There’s a certain desire in the minds of people, one which, contrary to our other desires, wishes to be minuscule, to believe yourself a bubble, one of billions of billions of bubbles that will be soon washed away and covered over never to be judged or espied or known again. How comforting to know already everything is without value, so when they broke some promise, or abused a trust, nothing of what felt wrong then is in reality truly wrong. They’re free and at liberty to be whatever thing they imagine themselves to be, and their image not being that of a God’s they’re able to disgrace and shame insofar as that’ll work to their good pleasure. They owe you, I and themselves nothing because there’s nothing in the hereafter, meaning, your poem of “lest you fear existence closing your account or mine” ought to read fear! Fear for fear that you might live being the liar, vengeful and wicked one you’ve been. In reality, there’s nothing to fear if a person merely drifts off into sleep to be ignorant of everything forever. Whereas to wake, and dream no more, or even to be set against the only righteous man who you murdered, that’s terrifying.


kaptonok: I do not think history shows fundamentalist Christians in the past were live and let live. Luther said Jews should be burnt without mercy, and you know all about the Catholic Protestant burnings and hangings. Now we have radical islam; I need say no more. Religion freed from radicalism is much more live and let live. The Pope now embraces the Jewish believers. Turning a blind eye to injustice is not live and let live but allowing same sex marriage is.

Do you really believe all men were created equal? Look around! Perhaps what you mean is all men are equal in the sight of God. What I can’t seem to get across to you is if things weren’t the way they are we would not be the way we are. The best summary is the old song ‘What will be will be’ If water did not, unlike other substances , expand as it cooled from 4C to 0C ice would not float and life would not have been possible. I know nothing about historical Jesus studies but I keep reading about them. Christians and non- christians constantly argue about them.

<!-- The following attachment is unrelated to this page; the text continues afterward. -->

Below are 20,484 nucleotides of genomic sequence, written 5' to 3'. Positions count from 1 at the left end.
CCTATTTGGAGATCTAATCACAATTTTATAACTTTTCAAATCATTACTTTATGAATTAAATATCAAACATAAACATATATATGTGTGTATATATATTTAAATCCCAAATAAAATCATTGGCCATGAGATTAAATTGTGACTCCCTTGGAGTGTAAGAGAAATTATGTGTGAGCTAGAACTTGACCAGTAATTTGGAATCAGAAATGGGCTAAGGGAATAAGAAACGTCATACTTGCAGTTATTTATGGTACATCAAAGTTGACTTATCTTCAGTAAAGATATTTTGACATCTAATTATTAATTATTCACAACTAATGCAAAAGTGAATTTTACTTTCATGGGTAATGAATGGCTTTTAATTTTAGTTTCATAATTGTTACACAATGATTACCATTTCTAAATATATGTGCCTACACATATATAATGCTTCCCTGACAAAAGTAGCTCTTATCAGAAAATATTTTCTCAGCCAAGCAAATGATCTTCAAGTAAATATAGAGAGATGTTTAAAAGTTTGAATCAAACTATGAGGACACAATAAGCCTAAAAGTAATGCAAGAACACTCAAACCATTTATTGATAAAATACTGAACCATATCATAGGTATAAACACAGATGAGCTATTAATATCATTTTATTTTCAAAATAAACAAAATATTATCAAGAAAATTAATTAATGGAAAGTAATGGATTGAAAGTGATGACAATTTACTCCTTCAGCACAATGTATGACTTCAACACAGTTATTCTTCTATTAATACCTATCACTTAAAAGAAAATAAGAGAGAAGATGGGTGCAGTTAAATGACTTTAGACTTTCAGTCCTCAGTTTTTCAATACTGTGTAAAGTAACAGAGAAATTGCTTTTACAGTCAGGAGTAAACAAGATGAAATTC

‘When I was young did eagerly frequent,
Doctor and saint, and heard great argument.
About it and about but evermore came out by the same door as in I went.’

At this moment we have King James onlyism who say we have gone astray due to too many interpretations. Some now say this group is a cult. I’m not keen on Carl Sagon he was a pantheist and loved size comparisons. Carl Sagan is telling us one minute we are a small blue dot then extolling the human mind. The human mind is the most complex thing we have ever encountered. We can blow up our ego or deflate it as we chose and to support what ever stance we wish to take. We can speak about the shortness of existance in one breath and talk about billionths of a second in the next breath. I was sadden to hear about your father I was fortunate to see mine die aged 82 in 1995.. Mother lived on for three years quite bright but saddened as you would expect. I always feel angry when I hear people say I have no regrets and would not have changed a thing.

OldSchoolContemparary: In my experience, people who say they live without regret, or preach this sort of view to others, are themselves rather callous and flippant about not just their past mistakes, but their faults also. Still, to be immune to our own faults would leave no room for real growth, so I personally can’t pretend I’m that sort of man, nor can I aimlessly text message YOLO (You only live once) to my nearest and dearest when they’re having a tough time or are in a dilemma, it’s too easy an answer. In fact, I find my perspective, being as Christian as I can manage some days, is exactly why they approach me for help in the first place, they’re aware what I write may not be compromising, and they may even be ticked off for hearing it, still it’s a risk they’re willing to take to hear a type of view they don’t often hear.